Pratham believes that the problem is grave, but solutions exist
Even after 68 years of independence, India is beset by serious problems with its education system. Numerous research studies and surveys have substantiated these problems and prove that immediate attention and action is required.
Rat race, rote learning, and poor teacher training

Modern education in India is often criticized for encouraging rote learning, rather than comprehension, critical thinking, and problem solving. Students spend most of their time memorizing a syllabus with no thought given to learning or playing. Textbook knowledge, rigid ideas, and test scores take precedence over open debates and logical reasoning. Little room is left for creativity to thrive.


Moreover, there are growing concerns about student learning outcomes, teacher training, curriculum quality, assessment of learning achievements, and the efficacy of school management. Faced with such problems, many children drop out of school before even completing five years of primary education. Those children who do stay on often learn little.


Most resources and research are directed towards improving quantifiable factors such as enrolment, dropout rates, teacher-to-student ratios, etc. while not enough has been done to examine the quality of education given to India's children.

ASER Report
Each year the ASER report is released with detailed inferences from the largest non-governmental household survey on education levels in rural India. The past three years have revealed excellent enrolment numbers, but the results on learning outcomes have been far less promising. The ASER 2013 report shows that barely 47% of children in grade 5 could read a grade 2 level text.
Need for quality pre-primary and primary education

Pratham's experience in the education sector shows that the first step towards universal primary education lies in universal pre-school education. This plays a pivotal role in laying a strong foundation for a child's intellectual, physical, and social development.


Learning reading, writing, and other basic learning skills during primary education is essential for a child's success in higher education and ensures a reduction in drop-out rates.

Limitations and challenges of the RTE Act

In 2010, the Right to Education Act (RTE) was passed by the Indian government, recognizing the importance of education and making it a 'fundamental right' for every child. The RTE made education free and compulsory for all children between 6 and 14 years old.


Though the RTE has increased enrolment rates, its effects on learning are up for debate. The relaxed classroom rigour and no-exam format it encourages may be an obstacle to achieving desirable learning levels. The act also focuses on inputs — infrasturcture, teacher qualifications and compensation, standardized textbooks, curricula, etc. — more than on important outcomes such as the quality of education. While the former is certainly required, it is not enough to address the problems within India's education system.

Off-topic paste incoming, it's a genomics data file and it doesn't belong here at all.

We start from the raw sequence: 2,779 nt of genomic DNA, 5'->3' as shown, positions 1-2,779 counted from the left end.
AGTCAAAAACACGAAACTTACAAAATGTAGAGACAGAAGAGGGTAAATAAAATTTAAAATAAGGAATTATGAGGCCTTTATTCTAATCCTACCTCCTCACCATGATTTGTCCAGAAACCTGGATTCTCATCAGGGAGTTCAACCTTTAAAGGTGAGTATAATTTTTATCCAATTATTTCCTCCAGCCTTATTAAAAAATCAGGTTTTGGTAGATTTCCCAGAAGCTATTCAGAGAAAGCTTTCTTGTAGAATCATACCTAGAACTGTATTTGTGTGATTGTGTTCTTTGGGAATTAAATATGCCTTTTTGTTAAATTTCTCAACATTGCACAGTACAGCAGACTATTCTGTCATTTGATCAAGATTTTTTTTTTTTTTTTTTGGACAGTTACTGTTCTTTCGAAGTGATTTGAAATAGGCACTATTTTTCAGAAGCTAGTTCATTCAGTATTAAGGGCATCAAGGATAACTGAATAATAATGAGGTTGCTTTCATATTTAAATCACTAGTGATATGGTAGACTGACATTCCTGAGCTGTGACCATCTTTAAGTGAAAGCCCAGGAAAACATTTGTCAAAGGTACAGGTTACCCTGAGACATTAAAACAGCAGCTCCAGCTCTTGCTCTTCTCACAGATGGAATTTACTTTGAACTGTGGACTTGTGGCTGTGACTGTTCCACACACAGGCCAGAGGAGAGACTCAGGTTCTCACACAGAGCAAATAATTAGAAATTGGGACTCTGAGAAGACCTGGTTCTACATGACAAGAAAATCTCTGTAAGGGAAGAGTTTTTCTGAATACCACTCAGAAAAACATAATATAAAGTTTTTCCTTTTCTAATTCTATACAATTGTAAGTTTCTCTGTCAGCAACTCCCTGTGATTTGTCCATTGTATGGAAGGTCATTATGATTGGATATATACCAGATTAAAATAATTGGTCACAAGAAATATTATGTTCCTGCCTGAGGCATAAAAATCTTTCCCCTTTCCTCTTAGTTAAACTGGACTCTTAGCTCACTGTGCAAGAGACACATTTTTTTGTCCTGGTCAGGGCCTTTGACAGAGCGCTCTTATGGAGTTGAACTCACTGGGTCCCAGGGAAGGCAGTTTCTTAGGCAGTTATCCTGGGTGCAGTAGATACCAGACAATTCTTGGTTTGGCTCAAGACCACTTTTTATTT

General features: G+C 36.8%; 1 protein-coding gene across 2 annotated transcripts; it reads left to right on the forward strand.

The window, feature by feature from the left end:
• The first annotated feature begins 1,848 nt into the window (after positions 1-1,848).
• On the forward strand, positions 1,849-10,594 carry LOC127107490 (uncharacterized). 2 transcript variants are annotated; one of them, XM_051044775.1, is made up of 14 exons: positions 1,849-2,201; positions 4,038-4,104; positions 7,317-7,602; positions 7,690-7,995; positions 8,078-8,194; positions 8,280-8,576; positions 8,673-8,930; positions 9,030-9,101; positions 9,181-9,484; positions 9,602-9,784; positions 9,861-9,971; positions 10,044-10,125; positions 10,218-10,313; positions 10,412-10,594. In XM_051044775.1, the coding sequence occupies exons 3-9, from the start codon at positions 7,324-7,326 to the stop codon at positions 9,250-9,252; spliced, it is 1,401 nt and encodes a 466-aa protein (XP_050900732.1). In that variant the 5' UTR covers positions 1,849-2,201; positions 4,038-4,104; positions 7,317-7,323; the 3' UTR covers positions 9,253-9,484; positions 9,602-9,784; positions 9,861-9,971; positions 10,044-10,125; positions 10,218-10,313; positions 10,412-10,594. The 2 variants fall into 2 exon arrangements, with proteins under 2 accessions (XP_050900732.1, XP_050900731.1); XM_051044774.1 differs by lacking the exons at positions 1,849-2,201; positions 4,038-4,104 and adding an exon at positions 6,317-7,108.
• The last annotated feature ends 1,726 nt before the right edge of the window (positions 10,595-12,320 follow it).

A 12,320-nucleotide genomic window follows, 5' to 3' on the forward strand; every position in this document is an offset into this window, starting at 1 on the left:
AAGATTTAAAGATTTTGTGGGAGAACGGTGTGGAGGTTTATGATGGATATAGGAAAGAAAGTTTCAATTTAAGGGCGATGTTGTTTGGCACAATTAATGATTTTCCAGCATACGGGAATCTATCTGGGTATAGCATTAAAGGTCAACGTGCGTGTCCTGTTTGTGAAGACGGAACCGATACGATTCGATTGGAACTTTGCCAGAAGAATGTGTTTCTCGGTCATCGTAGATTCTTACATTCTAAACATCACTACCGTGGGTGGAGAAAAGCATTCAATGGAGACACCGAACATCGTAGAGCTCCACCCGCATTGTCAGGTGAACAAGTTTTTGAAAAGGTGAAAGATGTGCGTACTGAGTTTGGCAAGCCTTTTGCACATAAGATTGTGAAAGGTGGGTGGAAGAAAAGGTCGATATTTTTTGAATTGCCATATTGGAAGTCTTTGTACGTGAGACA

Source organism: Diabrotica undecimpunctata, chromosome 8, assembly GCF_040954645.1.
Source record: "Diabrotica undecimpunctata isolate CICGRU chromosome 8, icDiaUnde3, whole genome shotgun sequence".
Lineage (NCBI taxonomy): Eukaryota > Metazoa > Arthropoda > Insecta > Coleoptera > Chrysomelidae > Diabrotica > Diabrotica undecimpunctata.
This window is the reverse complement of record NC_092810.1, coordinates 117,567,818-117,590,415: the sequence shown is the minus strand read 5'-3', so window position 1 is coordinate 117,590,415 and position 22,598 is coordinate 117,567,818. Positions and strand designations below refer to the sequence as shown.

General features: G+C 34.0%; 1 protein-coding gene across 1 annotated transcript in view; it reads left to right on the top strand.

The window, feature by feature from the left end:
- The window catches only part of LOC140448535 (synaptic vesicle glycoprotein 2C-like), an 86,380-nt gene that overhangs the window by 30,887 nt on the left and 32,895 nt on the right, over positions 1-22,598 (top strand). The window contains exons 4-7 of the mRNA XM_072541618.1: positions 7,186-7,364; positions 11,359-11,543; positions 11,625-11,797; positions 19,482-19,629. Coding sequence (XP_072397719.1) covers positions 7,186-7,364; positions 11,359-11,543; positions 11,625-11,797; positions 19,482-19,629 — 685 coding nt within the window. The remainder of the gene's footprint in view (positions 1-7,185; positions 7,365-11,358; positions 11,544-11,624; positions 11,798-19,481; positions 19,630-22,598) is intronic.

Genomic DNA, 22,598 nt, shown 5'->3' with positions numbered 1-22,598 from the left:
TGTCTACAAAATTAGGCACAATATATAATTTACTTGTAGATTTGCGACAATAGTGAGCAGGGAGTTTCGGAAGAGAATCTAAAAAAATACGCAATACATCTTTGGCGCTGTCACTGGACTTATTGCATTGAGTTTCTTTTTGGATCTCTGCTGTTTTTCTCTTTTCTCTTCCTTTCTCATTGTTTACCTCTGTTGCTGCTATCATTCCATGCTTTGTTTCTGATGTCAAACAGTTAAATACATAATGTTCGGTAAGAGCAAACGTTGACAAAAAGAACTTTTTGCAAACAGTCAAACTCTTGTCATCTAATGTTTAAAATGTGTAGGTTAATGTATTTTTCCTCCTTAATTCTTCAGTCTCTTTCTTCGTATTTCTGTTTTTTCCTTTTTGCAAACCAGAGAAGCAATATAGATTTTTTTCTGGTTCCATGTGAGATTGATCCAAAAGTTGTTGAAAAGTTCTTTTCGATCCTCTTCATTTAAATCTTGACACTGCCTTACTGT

We can applaud some aspects of the RTE, but we must also acknowledge the many limitations that prevent it from being fundamentally effective.

India's demographic future

In addition to the broad problems facing primary education, higher education in India faces its own distinct set of challenges. These include finding the right faculty, building the right infrastructure, encouraging meaningful research and development projects, and having a greater equality of opportunity.


According to UN data, India is home to the largest number of illiterate adults on the planet. With a population of about 1.21 billion, India has 40% of its population below the age of 18 and is estimated to have 55% of its population under 20 by 2015. To secure India's future, providing a better education to India's youth is imperative.

Pratham's vision

Pratham envisions higher learning levels for all students through an outcome-oriented system that sets measurable learning goals. Our strategy is to demonstrate that setting these goals and designing teaching and delivery methods to achieve these goals can directly enhance the learning outcomes of children.


Pratham uses large scale demonstrations to advocate for change in government practice and policy in order to reach as many students as possible. We believe that maximal impact can be achieved through government initiatives supported by Pratham and similar organizations.


Pratham hopes to improve its innovative teaching methods, directly reach a greater number of children, and continue campaigning for institutional change across the nation. The next decade will be crucial for India and resources will have to be used judiciously. If we strengthen our primary education system and ensure adequate literacy and numeracy skills, India and its children will come to reap the benefits.

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The journey of a thousand lives begins with a dream; a father's dream for himself. A better future, a better tomorrow. But a father is one, who lives his life through his children. He might be the harsher one off the parents, the stricter one; but he is the one who wants more from himself to offer to his children.